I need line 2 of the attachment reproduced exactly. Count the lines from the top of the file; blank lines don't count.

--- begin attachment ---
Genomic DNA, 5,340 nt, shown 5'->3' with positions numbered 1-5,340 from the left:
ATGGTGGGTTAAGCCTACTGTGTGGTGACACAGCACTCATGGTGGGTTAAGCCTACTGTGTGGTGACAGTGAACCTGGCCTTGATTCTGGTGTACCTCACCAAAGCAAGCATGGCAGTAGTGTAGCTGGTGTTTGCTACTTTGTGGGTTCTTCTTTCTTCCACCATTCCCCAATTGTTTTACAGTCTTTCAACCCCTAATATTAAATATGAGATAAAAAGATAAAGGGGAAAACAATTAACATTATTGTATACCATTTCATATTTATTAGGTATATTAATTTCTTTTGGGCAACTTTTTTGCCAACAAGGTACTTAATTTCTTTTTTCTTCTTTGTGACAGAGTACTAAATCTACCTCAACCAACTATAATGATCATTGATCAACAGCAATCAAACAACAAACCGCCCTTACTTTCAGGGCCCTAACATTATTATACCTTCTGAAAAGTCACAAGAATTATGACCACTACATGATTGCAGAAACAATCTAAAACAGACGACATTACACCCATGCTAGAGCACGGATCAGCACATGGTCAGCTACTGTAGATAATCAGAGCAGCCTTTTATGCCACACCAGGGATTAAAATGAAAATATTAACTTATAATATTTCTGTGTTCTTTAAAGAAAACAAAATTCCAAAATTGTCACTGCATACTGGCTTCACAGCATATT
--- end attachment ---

ATGGTGGGTTAAGCCTACTGTGTGGTGACACAGCACTCATGGTGGGTTAAGCCTACTGTGTGGTGACAGTGAACCTGGCCTTGATTCTGGTGTACCTCACCAAAGCAAGCATGGCAGTAGTGTAGCTGGTGTTTGCTACTTTGTGGGTTCTTCTTTCTTCCACCATTCCCCAATTGTTTTACAGTCTTTCAACCCCTAATATTAAATATGAGATAAAAAGATAAAGGGGAAAACAATTAACATTATTGTATACCATTTCATATTTATTAGGTATATTAATTTCTTTTGGGCAACTTTTTTGCCAACAAGGTACTTAATTTCTTTTTTCTTCTTTGTGACAGAGTACTAAATCTACCTCAACCAACTATAATGATCATTGATCAACAGCAATCAAACAACAAACCGCCCTTACTTTCAGGGCCCTAACATTATTATACCTTCTGAAAAGTCACAAGAATTATGACCACTACATGATTGCAGAAACAATCTAAAACAGACGACATTACACCCATGCTAGAGCACGGATCAGCACATGGTCAGCTACTGTAGATAATCAGAGCAGCCTTTTATGCCACACCAGGGATTAAAATGAAAATATTAACTTATAATATTTCTGTGTTCTTTAAAGAAAACAAAATTCCAAAATTGTCACTGCATACTGGCTTCACAGCATATT